Constant temperature molecular dynamics simulations of energetic particle - Solid collisions: Comparison of temperature control methods

Yanhong Hu, Susan B. Sinnott

Research output: Contribution to journalArticlepeer-review

38 Scopus citations

Abstract

Appropriate temperature control methods must be incorporated into simulations that maintain constant temperature. A specific role played by these methods in modeling energetic particle-solid collisions is to absorb the excess energy wave generated by the collision that, if left unchecked, propagates through the material and reflects from the system boundaries. In this study, five temperature control methods are investigated for use in molecular dynamics simulations of carbon cluster deposition on diamond surfaces. These five methods are the Nosé-Hoover thermostat, the generalized Langevin equation (GLEQ) approach, the Berendsen method, a modified GLEQ approach where an extra damping mechanism is introduced, and a combination of the GLEQ and Berendsen methods. The temperature control capability and the effectiveness of these methods at reducing the amplitude of the reflected energy wave produced in these systems are compared and discussed. It is found that the realistic performance of these methods depends on the specifics of the system, including incident energy and substrate size. Among the five methods considered, the Berendsen method is found to be effective at removing excess energy in the early stages of the deposition process, but the resultant final temperatures are relatively high in most cases. Additionally, the performance of the Nosé-Hoover thermostat is similar to that of the Berendsen method. If the diamond substrate is large enough and the incident energy is not too high, the GLEQ approach is found to be sufficient for removal of excess energy. However, the modified GLEQ approach and the new, combined thermostat perform moderately better than the other approaches at high incident energies.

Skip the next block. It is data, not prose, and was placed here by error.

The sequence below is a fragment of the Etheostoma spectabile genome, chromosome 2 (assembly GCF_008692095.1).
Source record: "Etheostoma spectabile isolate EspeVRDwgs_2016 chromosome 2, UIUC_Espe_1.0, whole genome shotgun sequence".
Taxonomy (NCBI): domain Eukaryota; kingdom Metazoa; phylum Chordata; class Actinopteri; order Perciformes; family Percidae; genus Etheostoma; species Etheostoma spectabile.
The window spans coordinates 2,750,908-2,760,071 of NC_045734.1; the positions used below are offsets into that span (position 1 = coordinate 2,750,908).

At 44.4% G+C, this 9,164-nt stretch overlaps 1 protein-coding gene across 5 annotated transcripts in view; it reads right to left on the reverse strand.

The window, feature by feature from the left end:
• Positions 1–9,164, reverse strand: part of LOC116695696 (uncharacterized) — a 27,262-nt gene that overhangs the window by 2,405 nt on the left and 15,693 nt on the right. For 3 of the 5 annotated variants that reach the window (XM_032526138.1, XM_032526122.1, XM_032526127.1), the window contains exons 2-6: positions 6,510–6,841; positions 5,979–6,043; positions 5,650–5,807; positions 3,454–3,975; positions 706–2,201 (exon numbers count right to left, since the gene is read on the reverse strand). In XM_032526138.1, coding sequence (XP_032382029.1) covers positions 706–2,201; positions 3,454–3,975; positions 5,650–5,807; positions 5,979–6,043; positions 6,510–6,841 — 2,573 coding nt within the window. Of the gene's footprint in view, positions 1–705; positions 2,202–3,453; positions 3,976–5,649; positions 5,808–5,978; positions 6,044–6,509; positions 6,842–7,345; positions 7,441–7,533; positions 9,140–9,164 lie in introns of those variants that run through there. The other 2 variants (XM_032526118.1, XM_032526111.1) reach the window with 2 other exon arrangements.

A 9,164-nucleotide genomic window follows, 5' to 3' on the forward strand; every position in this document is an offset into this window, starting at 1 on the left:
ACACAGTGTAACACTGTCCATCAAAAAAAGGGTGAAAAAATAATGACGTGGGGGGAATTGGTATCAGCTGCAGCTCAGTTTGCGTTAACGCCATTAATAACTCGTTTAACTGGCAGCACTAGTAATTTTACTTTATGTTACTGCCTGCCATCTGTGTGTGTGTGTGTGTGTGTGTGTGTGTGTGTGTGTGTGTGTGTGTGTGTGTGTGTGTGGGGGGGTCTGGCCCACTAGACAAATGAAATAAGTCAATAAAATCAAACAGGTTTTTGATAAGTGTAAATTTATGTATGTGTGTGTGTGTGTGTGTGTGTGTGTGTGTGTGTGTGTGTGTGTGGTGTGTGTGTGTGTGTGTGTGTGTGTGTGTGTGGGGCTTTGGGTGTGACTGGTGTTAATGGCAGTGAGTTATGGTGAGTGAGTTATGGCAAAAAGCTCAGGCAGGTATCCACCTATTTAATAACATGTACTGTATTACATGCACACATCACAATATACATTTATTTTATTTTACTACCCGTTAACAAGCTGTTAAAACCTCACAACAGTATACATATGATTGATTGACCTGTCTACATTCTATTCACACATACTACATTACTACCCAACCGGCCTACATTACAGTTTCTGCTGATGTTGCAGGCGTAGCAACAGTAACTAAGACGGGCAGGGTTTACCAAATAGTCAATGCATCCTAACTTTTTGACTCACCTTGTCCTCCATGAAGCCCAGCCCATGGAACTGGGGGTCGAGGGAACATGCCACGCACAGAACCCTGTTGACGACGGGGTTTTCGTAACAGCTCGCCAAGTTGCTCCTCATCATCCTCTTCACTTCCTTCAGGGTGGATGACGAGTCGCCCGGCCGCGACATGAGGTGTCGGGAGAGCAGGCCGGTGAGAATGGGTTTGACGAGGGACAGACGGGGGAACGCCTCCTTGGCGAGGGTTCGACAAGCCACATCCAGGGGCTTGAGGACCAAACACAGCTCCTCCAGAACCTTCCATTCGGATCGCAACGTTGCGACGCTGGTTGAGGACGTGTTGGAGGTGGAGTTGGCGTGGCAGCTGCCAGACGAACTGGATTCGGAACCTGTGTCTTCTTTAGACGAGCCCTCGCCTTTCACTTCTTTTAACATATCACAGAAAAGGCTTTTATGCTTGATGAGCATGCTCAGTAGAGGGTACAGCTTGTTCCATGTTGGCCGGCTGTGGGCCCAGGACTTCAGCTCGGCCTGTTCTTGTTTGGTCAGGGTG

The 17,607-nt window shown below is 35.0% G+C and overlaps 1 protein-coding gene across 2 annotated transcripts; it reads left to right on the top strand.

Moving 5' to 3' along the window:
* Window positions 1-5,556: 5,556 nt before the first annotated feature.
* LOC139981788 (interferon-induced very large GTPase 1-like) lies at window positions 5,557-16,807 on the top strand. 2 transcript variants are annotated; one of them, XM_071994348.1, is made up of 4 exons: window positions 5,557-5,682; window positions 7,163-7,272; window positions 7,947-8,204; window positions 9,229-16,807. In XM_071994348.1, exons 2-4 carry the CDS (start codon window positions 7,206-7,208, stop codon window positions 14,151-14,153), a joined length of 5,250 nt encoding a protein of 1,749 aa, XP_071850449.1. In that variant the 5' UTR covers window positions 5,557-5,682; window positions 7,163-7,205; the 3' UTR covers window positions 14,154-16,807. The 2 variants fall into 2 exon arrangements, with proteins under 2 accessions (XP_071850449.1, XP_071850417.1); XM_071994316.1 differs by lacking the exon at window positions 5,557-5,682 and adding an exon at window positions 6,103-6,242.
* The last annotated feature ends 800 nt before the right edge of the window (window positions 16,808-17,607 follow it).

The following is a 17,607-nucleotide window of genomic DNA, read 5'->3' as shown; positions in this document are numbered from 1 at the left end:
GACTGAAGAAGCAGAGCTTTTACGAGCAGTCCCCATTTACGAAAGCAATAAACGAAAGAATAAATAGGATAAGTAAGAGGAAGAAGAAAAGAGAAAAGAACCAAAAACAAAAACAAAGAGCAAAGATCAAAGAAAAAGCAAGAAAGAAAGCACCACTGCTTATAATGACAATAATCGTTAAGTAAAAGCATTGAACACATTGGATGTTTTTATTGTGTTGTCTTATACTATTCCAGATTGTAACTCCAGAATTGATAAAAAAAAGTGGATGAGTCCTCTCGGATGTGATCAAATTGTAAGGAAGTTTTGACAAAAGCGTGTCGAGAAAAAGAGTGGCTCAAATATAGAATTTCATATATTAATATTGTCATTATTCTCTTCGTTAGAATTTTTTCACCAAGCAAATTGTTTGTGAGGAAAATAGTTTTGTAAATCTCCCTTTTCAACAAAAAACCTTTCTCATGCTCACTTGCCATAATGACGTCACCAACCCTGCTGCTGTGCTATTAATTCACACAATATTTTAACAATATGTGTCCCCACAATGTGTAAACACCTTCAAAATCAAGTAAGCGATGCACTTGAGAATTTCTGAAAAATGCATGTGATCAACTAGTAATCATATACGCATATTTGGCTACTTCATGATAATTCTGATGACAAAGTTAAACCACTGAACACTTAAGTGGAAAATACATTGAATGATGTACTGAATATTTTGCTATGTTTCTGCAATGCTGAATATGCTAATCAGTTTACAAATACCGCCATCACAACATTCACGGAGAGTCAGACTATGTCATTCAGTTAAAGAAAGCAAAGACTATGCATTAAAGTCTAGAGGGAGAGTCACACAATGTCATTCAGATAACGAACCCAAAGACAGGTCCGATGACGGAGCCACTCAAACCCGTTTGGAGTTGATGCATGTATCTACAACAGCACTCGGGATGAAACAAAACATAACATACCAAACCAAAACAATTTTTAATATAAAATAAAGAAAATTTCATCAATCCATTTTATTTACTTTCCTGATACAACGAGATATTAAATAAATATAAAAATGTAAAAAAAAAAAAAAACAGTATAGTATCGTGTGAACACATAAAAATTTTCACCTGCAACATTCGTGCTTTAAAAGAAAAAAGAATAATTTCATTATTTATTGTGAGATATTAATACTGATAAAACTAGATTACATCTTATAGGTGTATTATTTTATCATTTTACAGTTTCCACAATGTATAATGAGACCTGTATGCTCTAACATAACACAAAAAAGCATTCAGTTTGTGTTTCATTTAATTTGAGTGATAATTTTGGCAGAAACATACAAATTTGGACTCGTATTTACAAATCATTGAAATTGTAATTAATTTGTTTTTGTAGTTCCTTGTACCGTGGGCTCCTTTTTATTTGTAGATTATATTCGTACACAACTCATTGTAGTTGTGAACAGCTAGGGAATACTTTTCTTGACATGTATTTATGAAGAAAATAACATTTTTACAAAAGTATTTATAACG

Original languageEnglish (US)
Pages (from-to)251-266
Number of pages16
JournalJournal of Computational Physics
Volume200
Issue number1
DOIs
StatePublished - Oct 10 2004

All Science Journal Classification (ASJC) codes

  • Numerical Analysis
  • Modeling and Simulation
  • Physics and Astronomy (miscellaneous)
  • Physics and Astronomy(all)
  • Computer Science Applications
  • Computational Mathematics
  • Applied Mathematics

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